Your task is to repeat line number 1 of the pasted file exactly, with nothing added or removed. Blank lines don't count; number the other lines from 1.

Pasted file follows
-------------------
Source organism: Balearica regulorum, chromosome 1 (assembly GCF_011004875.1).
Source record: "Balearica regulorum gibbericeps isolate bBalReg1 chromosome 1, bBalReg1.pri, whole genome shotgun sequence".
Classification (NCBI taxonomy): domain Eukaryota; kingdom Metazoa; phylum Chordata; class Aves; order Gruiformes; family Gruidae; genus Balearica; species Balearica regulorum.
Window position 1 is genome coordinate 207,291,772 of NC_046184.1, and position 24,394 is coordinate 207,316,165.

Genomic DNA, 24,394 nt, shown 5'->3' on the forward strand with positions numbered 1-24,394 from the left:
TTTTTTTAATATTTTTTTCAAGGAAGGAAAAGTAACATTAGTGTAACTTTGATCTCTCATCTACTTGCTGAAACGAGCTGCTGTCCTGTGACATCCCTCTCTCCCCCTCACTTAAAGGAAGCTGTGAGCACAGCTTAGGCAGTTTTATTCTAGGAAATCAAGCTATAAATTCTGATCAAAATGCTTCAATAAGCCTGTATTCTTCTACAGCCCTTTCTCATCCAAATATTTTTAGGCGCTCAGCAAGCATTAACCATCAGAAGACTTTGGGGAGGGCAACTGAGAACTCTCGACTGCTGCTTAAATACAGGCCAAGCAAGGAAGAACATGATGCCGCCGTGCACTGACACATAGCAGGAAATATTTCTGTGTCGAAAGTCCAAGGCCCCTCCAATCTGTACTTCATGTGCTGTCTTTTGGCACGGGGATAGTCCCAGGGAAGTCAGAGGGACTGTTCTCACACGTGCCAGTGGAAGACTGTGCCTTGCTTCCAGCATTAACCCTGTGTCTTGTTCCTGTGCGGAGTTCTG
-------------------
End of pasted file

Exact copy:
Source organism: Balearica regulorum, chromosome 1 (assembly GCF_011004875.1).